October 9, 2007 at 02:31 PM · It seems to me that w/o SR, it is necessary to lift your shoulder in order to shift up beyond, or back down from, say 8th position. This is when your right thumb moves onto the ribs of the instrument and away from the neck. The trick then is to bring the shoulder back down after one transitions from about 8th position.

Otherwise, I see that it should be possible to not use one's shoulder, at all.

October 9, 2007 at 02:52 PM · Can I assume that everyone who doesn't use a shoulder rest doesn't support the weight of the instrument with their head?

I was always confused as to how to vibrate while supporting the weight of the instrument with your hand. I tried, but could not get it to work. This was even harder in low positions.

October 9, 2007 at 03:27 PM · Andrew,

One way (menuhin's way) is to "support" the violin with the side of your chin. There should be no actual pressure.

As for your vibrato (?) difficulty, try positioning your thumb slightly more towards the scroll. If this doesn't affect other aspects of your technique, it should help with your SR-less vibrato. (but try this with your teacher, to make sure it DOESN'T affect other areas)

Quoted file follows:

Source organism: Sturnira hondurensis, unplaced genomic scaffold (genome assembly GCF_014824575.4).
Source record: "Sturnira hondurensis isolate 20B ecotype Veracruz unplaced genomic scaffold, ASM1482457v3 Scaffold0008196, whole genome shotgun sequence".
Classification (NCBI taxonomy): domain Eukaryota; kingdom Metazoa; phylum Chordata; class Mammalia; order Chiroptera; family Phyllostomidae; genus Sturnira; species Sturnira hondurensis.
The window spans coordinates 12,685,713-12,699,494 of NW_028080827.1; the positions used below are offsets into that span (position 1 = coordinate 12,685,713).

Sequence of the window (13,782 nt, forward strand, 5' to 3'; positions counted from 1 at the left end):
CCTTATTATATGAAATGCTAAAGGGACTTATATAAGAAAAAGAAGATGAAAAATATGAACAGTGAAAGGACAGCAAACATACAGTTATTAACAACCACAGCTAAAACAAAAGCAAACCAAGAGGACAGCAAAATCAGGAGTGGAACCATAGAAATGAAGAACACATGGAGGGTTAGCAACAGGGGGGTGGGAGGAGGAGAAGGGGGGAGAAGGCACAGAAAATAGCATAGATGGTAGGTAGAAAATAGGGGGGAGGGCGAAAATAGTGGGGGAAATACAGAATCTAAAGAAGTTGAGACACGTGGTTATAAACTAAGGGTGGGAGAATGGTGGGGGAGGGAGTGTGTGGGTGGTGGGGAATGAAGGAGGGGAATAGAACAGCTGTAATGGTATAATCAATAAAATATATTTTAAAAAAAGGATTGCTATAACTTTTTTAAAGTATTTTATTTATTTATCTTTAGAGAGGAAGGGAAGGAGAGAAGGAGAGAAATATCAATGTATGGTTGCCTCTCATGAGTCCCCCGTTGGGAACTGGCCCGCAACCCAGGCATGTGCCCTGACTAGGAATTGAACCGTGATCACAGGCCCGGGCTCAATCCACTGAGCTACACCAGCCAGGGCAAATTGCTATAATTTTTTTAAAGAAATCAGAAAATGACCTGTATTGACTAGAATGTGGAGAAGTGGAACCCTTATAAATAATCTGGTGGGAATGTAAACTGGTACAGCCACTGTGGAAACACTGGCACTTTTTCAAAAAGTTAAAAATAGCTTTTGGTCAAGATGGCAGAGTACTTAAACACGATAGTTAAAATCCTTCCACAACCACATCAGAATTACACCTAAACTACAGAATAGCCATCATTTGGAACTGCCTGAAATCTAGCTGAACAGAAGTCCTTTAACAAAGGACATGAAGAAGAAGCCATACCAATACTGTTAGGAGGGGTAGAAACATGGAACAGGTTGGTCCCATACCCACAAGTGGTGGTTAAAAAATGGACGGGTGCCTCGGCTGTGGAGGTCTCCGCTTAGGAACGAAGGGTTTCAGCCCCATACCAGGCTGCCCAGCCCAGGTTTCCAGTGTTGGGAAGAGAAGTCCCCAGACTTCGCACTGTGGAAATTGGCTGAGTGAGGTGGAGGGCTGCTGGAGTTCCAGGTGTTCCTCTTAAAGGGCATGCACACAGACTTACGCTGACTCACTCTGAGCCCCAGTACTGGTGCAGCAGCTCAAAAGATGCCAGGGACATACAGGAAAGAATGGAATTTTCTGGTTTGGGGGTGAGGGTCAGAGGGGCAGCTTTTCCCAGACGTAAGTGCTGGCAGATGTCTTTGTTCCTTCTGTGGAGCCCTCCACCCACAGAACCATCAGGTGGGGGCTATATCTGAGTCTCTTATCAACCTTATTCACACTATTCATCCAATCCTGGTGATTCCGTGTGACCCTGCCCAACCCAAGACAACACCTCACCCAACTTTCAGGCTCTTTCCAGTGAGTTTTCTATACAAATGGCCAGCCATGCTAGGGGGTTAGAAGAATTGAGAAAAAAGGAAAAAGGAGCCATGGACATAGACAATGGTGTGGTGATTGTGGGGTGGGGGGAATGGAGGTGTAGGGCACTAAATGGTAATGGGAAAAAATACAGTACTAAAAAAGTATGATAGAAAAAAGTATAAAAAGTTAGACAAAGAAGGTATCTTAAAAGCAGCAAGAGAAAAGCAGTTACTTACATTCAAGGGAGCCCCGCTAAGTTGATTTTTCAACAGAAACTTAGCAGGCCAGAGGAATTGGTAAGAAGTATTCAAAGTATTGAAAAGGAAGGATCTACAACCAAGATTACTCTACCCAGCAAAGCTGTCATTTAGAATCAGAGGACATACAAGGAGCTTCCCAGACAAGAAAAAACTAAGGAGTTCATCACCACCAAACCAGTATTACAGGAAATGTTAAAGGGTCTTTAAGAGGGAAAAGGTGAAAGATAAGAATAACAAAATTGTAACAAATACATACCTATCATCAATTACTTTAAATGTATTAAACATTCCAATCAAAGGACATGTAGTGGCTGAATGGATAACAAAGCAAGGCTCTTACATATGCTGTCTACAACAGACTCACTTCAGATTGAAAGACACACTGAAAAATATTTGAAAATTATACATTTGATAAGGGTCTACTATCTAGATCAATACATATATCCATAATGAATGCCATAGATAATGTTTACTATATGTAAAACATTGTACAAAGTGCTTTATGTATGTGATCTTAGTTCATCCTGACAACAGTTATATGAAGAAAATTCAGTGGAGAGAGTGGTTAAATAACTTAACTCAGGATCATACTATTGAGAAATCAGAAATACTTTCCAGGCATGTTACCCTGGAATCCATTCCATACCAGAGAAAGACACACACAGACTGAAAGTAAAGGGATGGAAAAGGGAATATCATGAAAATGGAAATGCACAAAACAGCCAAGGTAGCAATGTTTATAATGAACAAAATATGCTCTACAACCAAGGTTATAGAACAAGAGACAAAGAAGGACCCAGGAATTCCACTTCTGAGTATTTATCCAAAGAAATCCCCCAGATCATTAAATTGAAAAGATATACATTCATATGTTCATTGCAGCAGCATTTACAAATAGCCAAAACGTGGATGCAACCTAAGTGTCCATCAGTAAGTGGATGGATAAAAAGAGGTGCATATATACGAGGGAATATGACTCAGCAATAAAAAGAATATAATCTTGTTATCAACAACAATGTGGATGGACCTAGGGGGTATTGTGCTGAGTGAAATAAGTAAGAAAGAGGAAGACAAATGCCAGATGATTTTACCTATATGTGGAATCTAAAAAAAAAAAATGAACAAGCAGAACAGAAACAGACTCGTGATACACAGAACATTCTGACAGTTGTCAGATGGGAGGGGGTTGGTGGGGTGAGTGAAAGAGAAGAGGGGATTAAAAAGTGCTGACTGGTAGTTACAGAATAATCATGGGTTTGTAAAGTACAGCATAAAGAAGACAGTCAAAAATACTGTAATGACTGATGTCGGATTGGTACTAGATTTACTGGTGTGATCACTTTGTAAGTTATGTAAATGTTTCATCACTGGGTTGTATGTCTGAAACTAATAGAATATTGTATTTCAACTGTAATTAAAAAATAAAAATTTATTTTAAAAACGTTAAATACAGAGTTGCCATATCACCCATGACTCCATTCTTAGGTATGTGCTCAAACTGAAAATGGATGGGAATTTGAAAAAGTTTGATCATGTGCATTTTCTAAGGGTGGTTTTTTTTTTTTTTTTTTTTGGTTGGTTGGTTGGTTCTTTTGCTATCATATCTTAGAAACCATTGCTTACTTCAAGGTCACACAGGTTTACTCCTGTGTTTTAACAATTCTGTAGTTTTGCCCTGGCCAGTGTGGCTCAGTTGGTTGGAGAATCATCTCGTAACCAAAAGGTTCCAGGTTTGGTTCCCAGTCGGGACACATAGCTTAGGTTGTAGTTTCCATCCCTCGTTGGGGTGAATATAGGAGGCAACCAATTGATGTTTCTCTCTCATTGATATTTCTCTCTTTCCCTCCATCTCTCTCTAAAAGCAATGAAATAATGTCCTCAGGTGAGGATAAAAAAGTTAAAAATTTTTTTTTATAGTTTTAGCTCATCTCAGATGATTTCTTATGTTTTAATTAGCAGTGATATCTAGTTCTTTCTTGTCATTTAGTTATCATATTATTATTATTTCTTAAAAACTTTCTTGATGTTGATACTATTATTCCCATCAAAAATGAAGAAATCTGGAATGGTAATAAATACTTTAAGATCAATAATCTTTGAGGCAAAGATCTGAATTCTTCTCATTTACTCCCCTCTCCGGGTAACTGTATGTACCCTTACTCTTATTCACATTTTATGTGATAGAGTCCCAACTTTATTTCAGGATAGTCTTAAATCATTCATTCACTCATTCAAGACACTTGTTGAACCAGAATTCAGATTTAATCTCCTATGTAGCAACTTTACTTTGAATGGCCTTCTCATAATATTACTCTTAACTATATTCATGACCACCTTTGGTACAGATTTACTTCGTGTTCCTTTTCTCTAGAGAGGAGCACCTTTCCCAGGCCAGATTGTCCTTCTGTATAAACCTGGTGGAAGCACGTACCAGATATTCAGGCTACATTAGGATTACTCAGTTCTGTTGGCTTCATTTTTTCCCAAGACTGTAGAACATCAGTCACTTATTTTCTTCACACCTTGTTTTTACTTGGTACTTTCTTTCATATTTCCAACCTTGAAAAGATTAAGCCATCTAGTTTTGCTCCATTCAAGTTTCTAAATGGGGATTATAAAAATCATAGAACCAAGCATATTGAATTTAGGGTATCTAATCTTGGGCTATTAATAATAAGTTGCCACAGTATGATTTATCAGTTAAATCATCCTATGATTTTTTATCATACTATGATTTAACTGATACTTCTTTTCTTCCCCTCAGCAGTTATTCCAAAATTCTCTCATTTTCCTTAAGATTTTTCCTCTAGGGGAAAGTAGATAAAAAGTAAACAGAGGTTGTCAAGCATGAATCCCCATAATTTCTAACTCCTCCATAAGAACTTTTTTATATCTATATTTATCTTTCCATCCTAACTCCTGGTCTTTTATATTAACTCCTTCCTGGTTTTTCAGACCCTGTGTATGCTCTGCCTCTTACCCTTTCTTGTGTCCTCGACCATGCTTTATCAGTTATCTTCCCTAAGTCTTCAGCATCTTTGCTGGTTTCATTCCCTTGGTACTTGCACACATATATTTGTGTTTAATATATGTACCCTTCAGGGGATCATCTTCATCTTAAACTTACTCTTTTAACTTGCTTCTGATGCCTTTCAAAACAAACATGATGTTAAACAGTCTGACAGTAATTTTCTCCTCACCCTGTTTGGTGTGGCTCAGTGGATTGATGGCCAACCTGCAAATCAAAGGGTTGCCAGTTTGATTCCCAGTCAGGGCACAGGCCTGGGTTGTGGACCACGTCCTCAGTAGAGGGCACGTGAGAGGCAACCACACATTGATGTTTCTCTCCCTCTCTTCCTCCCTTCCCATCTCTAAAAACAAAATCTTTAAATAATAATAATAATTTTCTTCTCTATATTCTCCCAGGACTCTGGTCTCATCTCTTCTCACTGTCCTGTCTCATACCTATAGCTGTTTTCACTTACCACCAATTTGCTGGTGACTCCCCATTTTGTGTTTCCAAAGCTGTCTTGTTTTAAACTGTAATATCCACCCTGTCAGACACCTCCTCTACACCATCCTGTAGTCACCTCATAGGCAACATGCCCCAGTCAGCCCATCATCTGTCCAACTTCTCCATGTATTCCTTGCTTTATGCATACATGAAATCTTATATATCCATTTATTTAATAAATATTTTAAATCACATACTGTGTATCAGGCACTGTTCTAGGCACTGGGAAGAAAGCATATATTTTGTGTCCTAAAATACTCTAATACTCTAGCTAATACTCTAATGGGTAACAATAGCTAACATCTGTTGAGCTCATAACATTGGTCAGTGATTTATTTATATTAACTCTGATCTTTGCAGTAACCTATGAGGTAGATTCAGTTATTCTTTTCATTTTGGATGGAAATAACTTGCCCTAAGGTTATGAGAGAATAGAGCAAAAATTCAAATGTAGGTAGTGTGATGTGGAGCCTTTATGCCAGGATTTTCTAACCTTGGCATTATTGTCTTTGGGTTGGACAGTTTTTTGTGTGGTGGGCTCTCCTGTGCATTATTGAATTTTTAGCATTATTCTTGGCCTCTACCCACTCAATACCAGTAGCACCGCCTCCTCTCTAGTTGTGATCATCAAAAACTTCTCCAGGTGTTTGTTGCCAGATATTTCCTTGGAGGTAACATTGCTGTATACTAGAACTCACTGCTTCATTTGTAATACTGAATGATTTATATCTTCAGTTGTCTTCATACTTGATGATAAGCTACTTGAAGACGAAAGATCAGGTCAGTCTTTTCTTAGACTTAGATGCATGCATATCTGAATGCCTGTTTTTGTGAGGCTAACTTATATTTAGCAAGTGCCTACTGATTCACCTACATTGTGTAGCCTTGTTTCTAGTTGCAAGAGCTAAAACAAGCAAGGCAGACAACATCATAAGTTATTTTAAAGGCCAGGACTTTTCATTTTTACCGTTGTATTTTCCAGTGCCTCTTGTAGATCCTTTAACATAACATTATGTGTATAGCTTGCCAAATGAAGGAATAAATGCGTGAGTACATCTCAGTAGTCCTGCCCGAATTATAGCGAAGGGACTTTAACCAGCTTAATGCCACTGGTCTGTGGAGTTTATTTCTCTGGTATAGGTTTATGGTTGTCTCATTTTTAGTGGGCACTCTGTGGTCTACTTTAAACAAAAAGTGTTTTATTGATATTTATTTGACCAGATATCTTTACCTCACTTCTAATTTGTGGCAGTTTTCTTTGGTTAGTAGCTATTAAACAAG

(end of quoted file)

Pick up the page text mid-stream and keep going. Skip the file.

-----------------

To the OP- One fairly important consideration is, when you remove that boat anchor (SR) try to audition as many chinrests as possible. Try different shapes, heights, angles, positions. What worked with the SR may not be ideal without it.

October 9, 2007 at 03:34 PM · Eric wrote, ""Lo and behold, the timbre of my violin changed markedly - becoming more complex and richer. Anyone else notice this? I assume that the tight fit of the shoulder rest was selectively dampening the instrument's vibrations."

I must strongly dissagree. It is more liely that, without the SR, the way that the violin physically couples to your head has changed. Thus, the vibrations being transmitted to your jawbone are different.

I did very careful experiments last year wherein I recorded several violins, with and without various brands of SR. I did hear differences when actually playing, so I was hoping to find the best sounding, or least damaging SR. What I found instead was that even my expert audio engineer's ear could not hear any significant differences. At all.